The Power of Story: Nurturing Agents of Positive Change

For the most part, Americans had embraced the rich culture and traditions of their neighbors, especially their food. However, old fears and prejudices lingered and festered, as was revealed during the 2016 election.


In 1963, my father arrived from India with a scholarship to study engineering. Two years later he’d earned a graduate from the University of Minnesota just as the Immigration and Naturalization Act of 1965 passed. Prior to this, immigration had been based on a quota system linked to national origin, favoring European immigrants. My father decided to stay and pursue the American dream, however, the chilly Midwest winters had him fleeing west for warmer climes.

When my sister was introduced to her class in the San Francisco Bay area, the boys greeted her with war cries as they played cowboys to her Indian. It took a while for them to understand that she was not the Indian Columbus had stumbled upon, but the ones he was actually looking for in his desire for wealth and spices from the East Indies. I grew up in San Francisco, Jubail, Saudi Arabia, and London, where I was lucky to have friends from different countries, ethnicities, and religions.

However, as I browsed library shelves, I didn’t see faces who looked, or practiced a faith, like mine. That’s why I started writing stories that would serve as mirrors for Muslim kids as well windows for children who’d never “met” someone of the Islamic faith. I chose to write about issues young readers were already aware of, but could learn more about, in a nuanced way—such as war, conflict, immigration, the plight of refugees, religion, and politics. My first book, Shooting Kabul, dealt with an Afghan boy fleeing the Taliban, then recently, Escape From Aleppo, about a Syrian girl, Nadia, facing the terrors of being caught in a civil war.

I thought I was done writing about the heart-wrenching situation in Syria when Shannon Hitchcock approached me to co-author a novel with her. I immediately connected with the story of a Syrian girl, Noura, arriving to the United States as a refugee, befriended by an American girl, Jordyn. In a way, Noura’s story was an extension of Nadia’s story, from my previous book. It provided an opportunity to explore what would happen to a Syrian family granted asylum in the United States. Noura’s story is an American story, similar to millions of other immigrants who come to America looking for a better life, as my father did.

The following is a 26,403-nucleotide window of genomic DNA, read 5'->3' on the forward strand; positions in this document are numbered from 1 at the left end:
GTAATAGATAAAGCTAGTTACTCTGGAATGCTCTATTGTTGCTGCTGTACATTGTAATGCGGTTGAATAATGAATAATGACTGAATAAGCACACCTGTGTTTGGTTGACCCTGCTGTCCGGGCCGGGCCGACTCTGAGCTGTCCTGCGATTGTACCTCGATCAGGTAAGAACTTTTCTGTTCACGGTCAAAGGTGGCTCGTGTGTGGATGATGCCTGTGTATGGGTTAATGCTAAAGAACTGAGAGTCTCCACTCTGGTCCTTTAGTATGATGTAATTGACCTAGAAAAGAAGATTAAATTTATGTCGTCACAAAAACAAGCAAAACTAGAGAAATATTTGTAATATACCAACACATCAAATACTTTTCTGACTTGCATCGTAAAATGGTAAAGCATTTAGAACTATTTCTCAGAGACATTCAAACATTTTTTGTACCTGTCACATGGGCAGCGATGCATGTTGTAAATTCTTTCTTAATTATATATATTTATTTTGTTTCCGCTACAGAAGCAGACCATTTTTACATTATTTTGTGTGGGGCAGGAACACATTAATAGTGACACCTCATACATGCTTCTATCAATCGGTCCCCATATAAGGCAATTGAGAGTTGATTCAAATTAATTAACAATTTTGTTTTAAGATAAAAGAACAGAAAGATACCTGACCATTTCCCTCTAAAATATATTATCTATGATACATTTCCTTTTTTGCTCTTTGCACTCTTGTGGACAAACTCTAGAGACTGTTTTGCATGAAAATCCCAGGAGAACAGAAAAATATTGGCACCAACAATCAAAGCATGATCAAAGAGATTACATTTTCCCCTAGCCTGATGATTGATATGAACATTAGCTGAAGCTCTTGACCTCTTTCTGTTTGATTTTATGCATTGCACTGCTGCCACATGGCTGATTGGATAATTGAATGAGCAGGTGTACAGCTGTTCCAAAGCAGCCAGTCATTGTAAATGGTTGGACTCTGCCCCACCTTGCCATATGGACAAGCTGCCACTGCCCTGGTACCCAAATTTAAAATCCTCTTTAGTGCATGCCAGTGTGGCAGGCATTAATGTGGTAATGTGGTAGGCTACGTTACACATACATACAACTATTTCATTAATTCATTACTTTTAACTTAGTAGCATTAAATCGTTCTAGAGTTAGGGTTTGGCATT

I had never collaborated on a book before and after Shannon and I decided to work together, we had long conversations about our vision for the story. Both of us were surprised to learn that we were accountants by trade, and thus analytical and organized! We collected our thoughts and ideas online, using Google docs. In particular, we reflected on the tumultuous events occurring around us. Since the 1960s, the United States had changed greatly, becoming one the most racially and ethnically diverse countries in the world. For the most part, Americans had embraced the rich culture and traditions of their neighbors, especially their food. However, old fears and prejudices lingered and festered, as was revealed during the 2016 election.

We sadly noted the rise in intolerance, xenophobia, and racism affecting not only adults but also children. I suggested that we begin our story on the day of president’s Muslim Ban, which had struck a personal nerve with me as a Muslim-American. In addition to exploring themes of personal challenges the girls faced, of anxiety and PTSD, we wove in issues of the rise of extremism, colorful local politics, and climate change.

Despite all the adversities that Jordyn and Noura face, they become positive agents of change for their school and community, empowered by the tenants of the first amendment; the freedom of religion, speech, peaceable assembly, and petitioning the government. I hope Flying Over Water can serve as a messenger of peace and understanding, and that its characters, their voices and stories help young people develop empathy, embrace our shared humanity, and be agents of positive change.

Check out the companion piece to this article with N. H. Senzai's co-author Shannon Hitchcock.

N.H. Senzai is the author of Shooting Kabul, which was critically acclaimed and on numerous award lists. Publishers Weekly called it “hard hitting, emotionally wrenching.” Her second book, Saving Kabul Corner, was nominated for an Edgar Award. She is also the author of Ticket to India and Escape from Aleppo. Ms. Senzai lives in the San Francisco Bay area with her family. Visit her online at

This article is part of the Scholastic Power of Story series. Scholastic’s Power of Story uplifts the stories of historically underrepresented groups specifically related to race, ethnicity, sexual orientation, gender identity, physical and mental abilities, religion, and culture. Hear from other speakers on this topic and download the Power of Story catalog at Check back on School Library Journal to discover new Power of Story articles from guest authors, including Bill Konigsberg, Varian Johnson and Shannon Wright, Aida Salazar, and more.



Be the first reader to comment.

Comment Policy:
  • Be respectful, and do not attack the author, people mentioned in the article, or other commenters. Take on the idea, not the messenger.
  • Don't use obscene, profane, or vulgar language.
  • Stay on point. Comments that stray from the topic at hand may be deleted.
  • Comments may be republished in print, online, or other forms of media.
  • If you see something objectionable, please let us know. Once a comment has been flagged, a staff member will investigate.



We are currently offering this content for free. Sign up now to activate your personal profile, where you can save articles for future viewing